Sticky Ministry, pt. 1

Stickychurch-conf-banner_01 I so appreciate churches that obey a calling from God to provide other churches with resources to improve their ministry. North Coast, Saddleback, Willow Creek, Fellowship Church and others do so much for the Kingdom by calling together churches for the purposes of sharing ideas and learning together. Ironically, many of these churches take a great deal of heat from those that also benefit greatly from their knowledge and experience. That shouldn't happen. But, that's a subject for another post.

I've spent the last couple of days at the Sticky Teams conference at North Coast Church in nearby Vista, California. The content of the conference seemed to be a combination of the books Sticky Church and Sticky Teams–two of my favorite ministry books of the last 5 years. Sticky Church addresses the closing of the back door, and Sticky Teams is book on building and sustaining a healthy leadership team–ministers, "board," etc. Wayne Cordeiro, Jamie Munson, Larry Osborne, Chris Brown and others used the time to equip churches to close the back door and have healthy church leaderships.

I thought I would use today's post to share some of the highlights from the conference. Some are quotes, others are concepts, others are experiences. Off we go:

  • Churches must be intentional and strategic about building a sticky team, it will not happen on it's own. Until it becomes a passion for everyone on the team, it will be difficult for a church to prevail at it's mission. God can do anything, but he's likely to bless those who honor him with unity and health.
  • Focus on health, not growth.
  • Teams are more likely to be sticky when they prioritize team unity, clarity, and relationship more than ministry. It is ministry, and without it, ministry is highly unlikely to get done.
  • On the subject of staff, ministry leaders and volunteers–consider the Pony Express. Which was more important–the ponies or the mail? Answer: the ponies. Without them, there is no mail. Note: When I first heard this concept a number of years ago, I bucked against it. Now, I couldn't agree more.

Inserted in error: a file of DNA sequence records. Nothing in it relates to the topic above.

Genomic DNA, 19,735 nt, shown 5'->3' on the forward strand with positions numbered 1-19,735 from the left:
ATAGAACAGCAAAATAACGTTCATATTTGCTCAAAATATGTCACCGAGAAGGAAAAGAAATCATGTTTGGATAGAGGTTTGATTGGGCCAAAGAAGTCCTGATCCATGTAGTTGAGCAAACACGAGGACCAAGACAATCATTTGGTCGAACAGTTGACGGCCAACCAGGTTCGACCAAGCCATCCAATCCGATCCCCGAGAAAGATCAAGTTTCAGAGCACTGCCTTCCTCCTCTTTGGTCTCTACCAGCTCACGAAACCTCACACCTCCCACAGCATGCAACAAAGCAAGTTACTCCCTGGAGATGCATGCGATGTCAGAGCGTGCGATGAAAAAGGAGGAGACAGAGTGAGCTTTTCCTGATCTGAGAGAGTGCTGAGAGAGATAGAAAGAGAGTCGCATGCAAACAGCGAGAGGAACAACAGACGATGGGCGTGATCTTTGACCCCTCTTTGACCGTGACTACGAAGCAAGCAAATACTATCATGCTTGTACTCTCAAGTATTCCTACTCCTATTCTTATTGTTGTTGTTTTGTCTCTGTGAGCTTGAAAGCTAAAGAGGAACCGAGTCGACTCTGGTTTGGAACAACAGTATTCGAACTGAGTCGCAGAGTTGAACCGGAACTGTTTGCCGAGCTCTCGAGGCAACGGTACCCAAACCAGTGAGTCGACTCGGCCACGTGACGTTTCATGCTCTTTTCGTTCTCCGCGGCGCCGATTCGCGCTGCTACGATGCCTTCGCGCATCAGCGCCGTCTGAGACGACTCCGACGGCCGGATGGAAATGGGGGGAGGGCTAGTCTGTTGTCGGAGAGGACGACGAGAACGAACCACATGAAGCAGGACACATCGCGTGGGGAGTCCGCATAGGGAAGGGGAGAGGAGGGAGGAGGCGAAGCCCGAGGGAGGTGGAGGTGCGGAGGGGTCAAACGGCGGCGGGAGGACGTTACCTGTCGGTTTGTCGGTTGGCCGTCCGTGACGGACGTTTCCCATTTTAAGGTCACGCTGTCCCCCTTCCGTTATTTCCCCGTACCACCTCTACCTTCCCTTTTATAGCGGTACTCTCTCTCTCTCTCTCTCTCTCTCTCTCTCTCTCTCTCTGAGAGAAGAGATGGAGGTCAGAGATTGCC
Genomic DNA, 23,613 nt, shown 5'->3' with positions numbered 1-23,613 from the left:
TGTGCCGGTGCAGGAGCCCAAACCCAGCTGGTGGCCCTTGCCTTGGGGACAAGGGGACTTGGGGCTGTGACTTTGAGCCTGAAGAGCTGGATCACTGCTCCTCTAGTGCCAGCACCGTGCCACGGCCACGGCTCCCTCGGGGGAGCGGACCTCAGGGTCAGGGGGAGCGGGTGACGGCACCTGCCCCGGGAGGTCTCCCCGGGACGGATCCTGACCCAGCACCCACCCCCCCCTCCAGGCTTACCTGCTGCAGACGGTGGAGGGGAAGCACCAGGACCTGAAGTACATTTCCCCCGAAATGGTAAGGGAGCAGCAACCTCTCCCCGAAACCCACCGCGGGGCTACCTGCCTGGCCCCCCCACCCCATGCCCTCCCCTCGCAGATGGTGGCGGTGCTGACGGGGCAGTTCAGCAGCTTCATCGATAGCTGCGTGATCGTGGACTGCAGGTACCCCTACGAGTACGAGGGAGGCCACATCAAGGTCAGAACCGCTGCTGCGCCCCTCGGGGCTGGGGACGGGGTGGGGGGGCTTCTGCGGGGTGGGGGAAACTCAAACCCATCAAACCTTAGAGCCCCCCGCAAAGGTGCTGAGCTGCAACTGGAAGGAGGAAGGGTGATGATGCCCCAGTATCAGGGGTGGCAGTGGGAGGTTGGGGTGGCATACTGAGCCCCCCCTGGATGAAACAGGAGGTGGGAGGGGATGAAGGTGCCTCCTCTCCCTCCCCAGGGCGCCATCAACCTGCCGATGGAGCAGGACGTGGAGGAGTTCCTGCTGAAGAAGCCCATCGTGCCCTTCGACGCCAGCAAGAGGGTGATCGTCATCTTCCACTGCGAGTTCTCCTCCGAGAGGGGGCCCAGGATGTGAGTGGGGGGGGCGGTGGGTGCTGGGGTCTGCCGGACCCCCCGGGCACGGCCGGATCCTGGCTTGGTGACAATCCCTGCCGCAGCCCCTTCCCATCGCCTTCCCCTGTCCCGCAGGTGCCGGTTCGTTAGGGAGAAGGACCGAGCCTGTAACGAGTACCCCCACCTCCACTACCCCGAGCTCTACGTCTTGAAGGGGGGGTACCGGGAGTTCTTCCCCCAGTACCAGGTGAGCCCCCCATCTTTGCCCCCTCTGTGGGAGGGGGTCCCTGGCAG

•  "The only thing worse than a church with no vision is a church with too many visions." — Wayne Cordeiro
  • The best way to make sure you have enough people to serve is to keep the ones you have. How do you do that? Help them understand why what their doing matters, keep the standards high, and make nurturing those servants among the highest priorities in your ministry…if not the highest.
  • A 30-year study researched "fast-tracked" employees (those considered to be the best and brightest) and their career paths. The two biggest reasons people derailed was: Inability to adapt and poor relational skills. The biggest reasons they succeeded: Ability to adapt and strong relational skills.
  • Speaking of church staffs and elder groups: winning teams guard the gate. Losing teams let anyone in. Note: Man, is that the truth.
  • From the book Sticky Teams: "But unity doesn’t just happen. You have to work at it day after day, because if you don’t, it quickly slips away. And once it does, it won’t matter how clear your vision is or how gifted your team is. When the foundation rots, it’s not long until the whole house collapses."
  • More from Sticky Teams: "In fact, unity that insists on uniformity isn’t unity at all. It’s a cheap counterfeit. Genuine and biblical unity is found in the midst of real and passionate differences that we set aside in the recognition that the differences we have are nowhere as important as the King we serve. Let’s admit it. Our Christian hot buttons constantly change. One decade’s battleground is another decade’s yawn."

More tomorrow. If you haven't picked up Sticky Church or Sticky Teams. I hope you'll do it today. They are full of practical, contrarian wisdom for closing the back door and building a healthy leadership team. That is more than half of the ministry ball-game from a practical standpoint.

Dr. Tim Spivey is Lead Planter of New Vintage Church in San Diego, California. He is the author of numerous articles and one book, "Jesus: The Powerful Servant." A sought after speaker for events, Tim also serves as Adjunct Professor of Religion at Pepperdine University. Tim serves as a church consultant, and his writings are featured on ChurchLeaders.com, Church Executive magazine, Faith Village, Sermon Central, and Giving Rocket.

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